From Irish Political Review: February 2008
of the Omagh bombing on December 20th. He was also acquitted of 57
other charges. For him that should have been the end of the matter.
But next day the Irish News front page headline read "Still No Justice". The rest of the page carried
boxes with pictures of all 29 people killed in the bombing with
an extra box in the middle saying "Omagh Accused Acquitted".
Most readers of newspapers are left with impressions rather than
a headful of detailed facts. Newspapers know this. And the impression
given by the Irish News was that Hoey got off or got away with
|BELFAST CITY LIBRARY…||is currently displaying an exhibition called
Embassy to China 1792-1794. The Ambassador was George Macartney from
a landed family near Ballymoney, Co. Antrim. He was paid the then huge
sum of .£16,500. His was a joint mission on behalf of Prime Minister
Pitt and the East India Company. He had been Ambassador to Russia and
Chief Secretary in Ireland. His number two was George Leonard Staunton,
of Galway, whom he met in the West Indies where Staunton had been secretary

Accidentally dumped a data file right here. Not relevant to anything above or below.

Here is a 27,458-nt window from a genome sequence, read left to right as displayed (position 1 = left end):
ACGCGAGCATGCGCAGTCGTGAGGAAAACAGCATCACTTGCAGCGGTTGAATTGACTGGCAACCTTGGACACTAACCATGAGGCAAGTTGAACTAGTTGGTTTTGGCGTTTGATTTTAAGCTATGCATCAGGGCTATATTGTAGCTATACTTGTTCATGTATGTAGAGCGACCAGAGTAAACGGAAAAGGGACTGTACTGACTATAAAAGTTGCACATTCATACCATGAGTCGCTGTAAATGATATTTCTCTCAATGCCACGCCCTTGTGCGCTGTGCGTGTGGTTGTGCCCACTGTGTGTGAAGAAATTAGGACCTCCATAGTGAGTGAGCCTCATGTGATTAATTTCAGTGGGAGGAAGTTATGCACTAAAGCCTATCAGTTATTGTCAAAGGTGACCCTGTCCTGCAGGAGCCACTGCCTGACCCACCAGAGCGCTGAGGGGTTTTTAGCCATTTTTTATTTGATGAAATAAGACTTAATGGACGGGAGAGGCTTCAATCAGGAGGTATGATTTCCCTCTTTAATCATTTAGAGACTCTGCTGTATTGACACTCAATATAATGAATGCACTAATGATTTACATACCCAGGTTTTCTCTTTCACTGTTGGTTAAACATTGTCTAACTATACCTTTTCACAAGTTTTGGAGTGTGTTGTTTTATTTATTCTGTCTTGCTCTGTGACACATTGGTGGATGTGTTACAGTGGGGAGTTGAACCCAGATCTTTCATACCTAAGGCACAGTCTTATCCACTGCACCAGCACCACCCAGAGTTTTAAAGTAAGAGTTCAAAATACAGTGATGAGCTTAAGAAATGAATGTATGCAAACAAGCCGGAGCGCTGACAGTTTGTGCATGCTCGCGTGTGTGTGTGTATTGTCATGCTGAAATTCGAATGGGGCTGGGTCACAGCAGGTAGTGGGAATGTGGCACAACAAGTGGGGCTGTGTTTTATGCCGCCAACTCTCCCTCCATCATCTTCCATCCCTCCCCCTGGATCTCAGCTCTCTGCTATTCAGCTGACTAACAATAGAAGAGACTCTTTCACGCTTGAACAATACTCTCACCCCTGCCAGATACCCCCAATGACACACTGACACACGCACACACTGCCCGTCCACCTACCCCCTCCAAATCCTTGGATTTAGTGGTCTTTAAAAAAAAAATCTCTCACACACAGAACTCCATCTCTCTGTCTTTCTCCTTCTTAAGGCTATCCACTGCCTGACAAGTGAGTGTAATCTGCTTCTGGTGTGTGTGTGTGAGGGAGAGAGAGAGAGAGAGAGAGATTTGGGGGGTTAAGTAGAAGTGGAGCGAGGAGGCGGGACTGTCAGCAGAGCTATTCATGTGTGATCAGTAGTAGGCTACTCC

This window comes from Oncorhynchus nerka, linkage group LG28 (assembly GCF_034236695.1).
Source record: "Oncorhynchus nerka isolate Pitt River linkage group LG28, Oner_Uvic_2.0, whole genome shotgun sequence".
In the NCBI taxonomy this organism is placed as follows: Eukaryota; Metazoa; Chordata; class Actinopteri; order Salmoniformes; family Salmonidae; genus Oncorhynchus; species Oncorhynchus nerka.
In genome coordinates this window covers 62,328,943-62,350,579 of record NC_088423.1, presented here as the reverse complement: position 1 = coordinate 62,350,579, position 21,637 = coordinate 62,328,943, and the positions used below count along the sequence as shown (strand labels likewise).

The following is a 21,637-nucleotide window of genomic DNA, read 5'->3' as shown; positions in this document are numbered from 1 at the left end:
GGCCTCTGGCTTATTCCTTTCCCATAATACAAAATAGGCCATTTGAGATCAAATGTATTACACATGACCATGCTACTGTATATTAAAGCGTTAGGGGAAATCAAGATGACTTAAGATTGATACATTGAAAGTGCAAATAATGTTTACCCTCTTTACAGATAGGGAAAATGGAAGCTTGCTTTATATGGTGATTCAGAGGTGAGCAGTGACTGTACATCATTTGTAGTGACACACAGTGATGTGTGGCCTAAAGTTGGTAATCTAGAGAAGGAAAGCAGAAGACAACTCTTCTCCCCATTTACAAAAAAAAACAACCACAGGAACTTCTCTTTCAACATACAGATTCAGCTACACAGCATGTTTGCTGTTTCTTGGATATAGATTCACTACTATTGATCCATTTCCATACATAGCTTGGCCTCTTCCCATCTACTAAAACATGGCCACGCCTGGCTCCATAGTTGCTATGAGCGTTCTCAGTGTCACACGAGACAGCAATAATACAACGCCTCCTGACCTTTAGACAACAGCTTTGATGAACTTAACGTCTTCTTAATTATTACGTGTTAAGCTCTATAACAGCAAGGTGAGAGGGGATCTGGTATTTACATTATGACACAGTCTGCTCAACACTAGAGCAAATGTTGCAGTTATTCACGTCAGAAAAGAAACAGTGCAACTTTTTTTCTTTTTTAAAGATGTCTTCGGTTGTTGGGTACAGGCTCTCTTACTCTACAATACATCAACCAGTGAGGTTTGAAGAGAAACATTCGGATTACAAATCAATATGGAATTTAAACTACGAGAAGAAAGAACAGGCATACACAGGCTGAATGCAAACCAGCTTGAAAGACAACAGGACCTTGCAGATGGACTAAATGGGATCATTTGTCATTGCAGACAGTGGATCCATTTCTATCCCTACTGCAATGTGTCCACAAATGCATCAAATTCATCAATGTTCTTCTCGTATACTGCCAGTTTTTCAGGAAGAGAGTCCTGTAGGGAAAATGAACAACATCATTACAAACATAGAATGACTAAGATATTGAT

to the Governor of Dominica. And where, as the Library delicately put
it, he had estates. He owned slave camps.
Staunton wrote an account of the journey : "An authentic account of an embassy from the King of Great Britain to the emperor of China…" in 1797. Macartney refused to kow-tow to the Emperor because this would be beneath his dignity. He was then invited to the Forbidden City where a letter awaited him telling him to get lost. As we know other more forceful tactics were used later.
The Library’s version of imperialism is interesting:
"By the late eighteenth century Britain was becoming a major imperial power with ambitions to extend it diplomatic and trading relationships throughout the known world. The East India Company was already trading in Macau and wanted to expand further into China."
|THE BELFAST NEWS LETTE…:||
has decided to resume its coverage of Gaelic games following the attendance of Culture Minister, Edwin Poots, at a match between Down and Donegal in Newry. It had stopped coverage four years ago without explanation. Other DUP politicians have also been attending GAA matches. But the practice is to turn up five or ten minutes late to avoid having to stand for the National Anthem!
|LIBERTY…||the journal of SIPTU, had the
following interesting comment to make on "green" fuels in
its December 2007 issue:
"The headlong rush to develop biofuels is taking place with little or no regard for its impact on local people or indeed the long-term impact on the planet… In a nutshell what is beginning to happen in many parts of the world—especially the poorer areas—is that increasingly land is being cultivated to produce bio-fuels rather than food. This has a two-fold impact on the local people—creating both shortages and higher prices for food."
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